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float vs. double in code

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#1 Gauss



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Posted 09 October 2013 - 04:51 PM

So, I am somewhat curious about the backend implementation of the .NET MicroFramework.


I am programming a temperature monitoring system for my house and using the Netduino to do all the interpretation and logic to drive everything.


I have been using floats since my temperature sensor is only accurate to ~0.1 degrees, my issue is AnalogInput, most of the built in Math library functions, and any deicmal number I type in the program seems to use use doubles, which I have been casting as floats for my math.


Is this actually saving me anything? Since we have a 32-bit uC, I presume this is saving a memory location and register for operations with my program because double is 64-bit, but for all I know I am adding an operation without gaining anything because all the calculations will still be done using double.


I have a code snippet below of what I am talking about:

	    private static float GetTemp()	    {		    return (((float)0.442368) * (float)_adc.Read()) - ((float)4.92304);	    }

0.442368, 4.92304, and _adc.Read() are being treated as doubles according to the IDE, and I am casting as a float.

#2 Mario Vernari

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Posted 10 October 2013 - 12:03 PM

Hello Gauss.

In the "regular" .Net framework, the float type (i.e. System.Single) is used always lesser. It's right that it takes just 4 bytes, but almost any device running .Net does not have problems of ram, and mostly embeds a coprocessor which operates on 80-bits FP numbers.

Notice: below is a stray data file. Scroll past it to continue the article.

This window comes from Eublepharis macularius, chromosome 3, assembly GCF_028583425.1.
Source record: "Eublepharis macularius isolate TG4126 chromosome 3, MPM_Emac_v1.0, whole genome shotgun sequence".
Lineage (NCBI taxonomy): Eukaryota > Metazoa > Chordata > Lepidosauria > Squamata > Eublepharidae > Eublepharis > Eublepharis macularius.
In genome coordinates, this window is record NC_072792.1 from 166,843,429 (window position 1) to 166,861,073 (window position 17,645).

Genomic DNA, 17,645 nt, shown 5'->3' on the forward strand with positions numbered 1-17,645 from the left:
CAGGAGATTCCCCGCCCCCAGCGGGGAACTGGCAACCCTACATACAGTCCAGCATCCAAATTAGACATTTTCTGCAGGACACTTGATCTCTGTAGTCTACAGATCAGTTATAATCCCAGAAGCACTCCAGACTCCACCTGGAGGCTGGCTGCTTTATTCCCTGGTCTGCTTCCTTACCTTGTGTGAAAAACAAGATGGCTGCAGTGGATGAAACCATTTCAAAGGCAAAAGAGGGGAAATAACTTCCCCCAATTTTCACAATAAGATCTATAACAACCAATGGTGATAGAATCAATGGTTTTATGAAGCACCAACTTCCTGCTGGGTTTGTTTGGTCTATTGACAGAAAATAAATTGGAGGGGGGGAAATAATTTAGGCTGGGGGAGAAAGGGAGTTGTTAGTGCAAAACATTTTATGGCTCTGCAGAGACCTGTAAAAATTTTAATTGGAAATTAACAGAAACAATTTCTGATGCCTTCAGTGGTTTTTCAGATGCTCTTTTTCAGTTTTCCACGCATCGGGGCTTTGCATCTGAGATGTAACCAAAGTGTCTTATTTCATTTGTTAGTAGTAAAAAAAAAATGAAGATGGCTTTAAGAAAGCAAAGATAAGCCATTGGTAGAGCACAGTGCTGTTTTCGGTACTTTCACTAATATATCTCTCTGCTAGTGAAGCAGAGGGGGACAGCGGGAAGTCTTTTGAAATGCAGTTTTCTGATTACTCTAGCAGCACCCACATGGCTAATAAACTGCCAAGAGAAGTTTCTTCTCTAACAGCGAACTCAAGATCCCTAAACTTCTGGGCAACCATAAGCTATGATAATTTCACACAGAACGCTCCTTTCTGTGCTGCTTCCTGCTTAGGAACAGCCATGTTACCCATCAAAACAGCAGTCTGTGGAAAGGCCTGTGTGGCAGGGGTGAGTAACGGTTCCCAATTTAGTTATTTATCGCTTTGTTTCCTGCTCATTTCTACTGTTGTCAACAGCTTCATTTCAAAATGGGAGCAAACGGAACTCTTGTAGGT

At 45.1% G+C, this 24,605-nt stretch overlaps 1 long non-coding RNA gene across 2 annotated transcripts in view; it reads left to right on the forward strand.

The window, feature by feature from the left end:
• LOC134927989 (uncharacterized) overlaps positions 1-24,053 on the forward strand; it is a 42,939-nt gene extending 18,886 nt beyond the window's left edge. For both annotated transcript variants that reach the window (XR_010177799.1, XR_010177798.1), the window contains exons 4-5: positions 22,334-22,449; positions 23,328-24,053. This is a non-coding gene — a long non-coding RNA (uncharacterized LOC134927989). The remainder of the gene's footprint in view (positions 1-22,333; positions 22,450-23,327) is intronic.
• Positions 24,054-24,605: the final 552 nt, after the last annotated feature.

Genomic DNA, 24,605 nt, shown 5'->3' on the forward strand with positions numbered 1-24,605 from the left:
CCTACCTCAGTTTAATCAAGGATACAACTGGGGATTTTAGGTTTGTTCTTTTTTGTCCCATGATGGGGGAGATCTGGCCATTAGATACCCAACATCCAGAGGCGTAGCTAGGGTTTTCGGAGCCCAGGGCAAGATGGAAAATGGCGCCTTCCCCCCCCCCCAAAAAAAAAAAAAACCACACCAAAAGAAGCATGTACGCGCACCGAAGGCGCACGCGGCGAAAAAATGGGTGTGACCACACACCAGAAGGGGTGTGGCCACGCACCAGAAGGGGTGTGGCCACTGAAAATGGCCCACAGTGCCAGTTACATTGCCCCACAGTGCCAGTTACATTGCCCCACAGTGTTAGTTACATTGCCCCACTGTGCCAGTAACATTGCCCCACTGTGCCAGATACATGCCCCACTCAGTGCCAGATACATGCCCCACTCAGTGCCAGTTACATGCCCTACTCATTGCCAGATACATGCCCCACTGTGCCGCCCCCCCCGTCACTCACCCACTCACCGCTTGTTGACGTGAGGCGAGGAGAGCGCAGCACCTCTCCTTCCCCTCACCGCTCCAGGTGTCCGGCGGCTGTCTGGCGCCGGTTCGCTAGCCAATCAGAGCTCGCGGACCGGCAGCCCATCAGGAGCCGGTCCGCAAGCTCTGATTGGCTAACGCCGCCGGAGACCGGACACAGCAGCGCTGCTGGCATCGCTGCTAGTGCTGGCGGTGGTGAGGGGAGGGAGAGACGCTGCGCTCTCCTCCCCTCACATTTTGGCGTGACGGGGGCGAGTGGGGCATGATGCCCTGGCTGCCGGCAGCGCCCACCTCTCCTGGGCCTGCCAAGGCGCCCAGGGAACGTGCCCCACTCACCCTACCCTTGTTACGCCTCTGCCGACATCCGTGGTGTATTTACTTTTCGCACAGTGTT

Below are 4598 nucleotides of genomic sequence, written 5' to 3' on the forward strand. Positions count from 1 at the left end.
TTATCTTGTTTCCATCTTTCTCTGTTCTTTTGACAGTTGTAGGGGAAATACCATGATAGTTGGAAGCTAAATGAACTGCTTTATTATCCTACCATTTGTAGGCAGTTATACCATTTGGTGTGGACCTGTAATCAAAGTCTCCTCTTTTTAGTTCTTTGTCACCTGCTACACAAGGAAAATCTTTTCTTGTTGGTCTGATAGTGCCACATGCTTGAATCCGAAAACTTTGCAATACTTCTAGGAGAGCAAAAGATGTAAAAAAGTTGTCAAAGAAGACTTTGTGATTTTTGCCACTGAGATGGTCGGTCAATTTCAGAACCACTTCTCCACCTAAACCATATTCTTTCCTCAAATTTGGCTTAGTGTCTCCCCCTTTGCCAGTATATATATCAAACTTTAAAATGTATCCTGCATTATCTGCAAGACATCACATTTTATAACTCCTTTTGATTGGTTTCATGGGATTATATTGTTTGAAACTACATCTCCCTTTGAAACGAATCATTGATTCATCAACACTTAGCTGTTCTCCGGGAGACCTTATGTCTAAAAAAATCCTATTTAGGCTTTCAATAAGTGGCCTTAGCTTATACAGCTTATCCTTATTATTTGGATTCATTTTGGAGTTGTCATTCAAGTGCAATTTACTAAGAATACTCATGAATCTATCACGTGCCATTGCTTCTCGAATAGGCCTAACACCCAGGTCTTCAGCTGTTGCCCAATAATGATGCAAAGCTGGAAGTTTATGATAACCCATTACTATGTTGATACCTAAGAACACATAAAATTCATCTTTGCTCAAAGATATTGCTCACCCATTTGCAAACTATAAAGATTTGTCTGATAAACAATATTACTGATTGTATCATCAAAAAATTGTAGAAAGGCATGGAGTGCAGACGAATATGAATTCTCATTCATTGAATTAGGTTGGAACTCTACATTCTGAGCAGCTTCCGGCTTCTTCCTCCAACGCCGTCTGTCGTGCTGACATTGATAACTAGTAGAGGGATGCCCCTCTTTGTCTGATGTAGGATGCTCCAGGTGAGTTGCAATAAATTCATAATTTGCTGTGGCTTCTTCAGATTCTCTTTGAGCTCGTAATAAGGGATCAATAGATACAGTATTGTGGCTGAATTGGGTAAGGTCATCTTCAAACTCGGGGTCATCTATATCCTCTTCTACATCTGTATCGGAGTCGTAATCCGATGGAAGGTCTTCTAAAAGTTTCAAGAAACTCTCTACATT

The Micro Framework is perhaps the only version of .Net which deals with ram and processor speed, but the usage of this framework is totally irrelevant when compared to the millions of pc and phones.


I personally think the double-choice other than the float is correct, when considered the compatibility of the code. I like more taking my source and running on a pc and on a Netduino with no- or minimal-adjustments.

Also consider that the internal stack should issue as less as possible of rounding/FP errors, thus the max precision is preferable.


So, avoid to cast to a float even the source wouldn't require such a precision: simple take as is it!

Note that the same thing is for the integer domain, where the framework bases every operation on Int32.



Biggest fault of Netduino? It runs by electricity.

#3 Gauss



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Posted 10 October 2013 - 03:12 PM

Mario, thank you for your response.


I was actually just reading your blog on performance metrics with code in the .Net Micro Framework.

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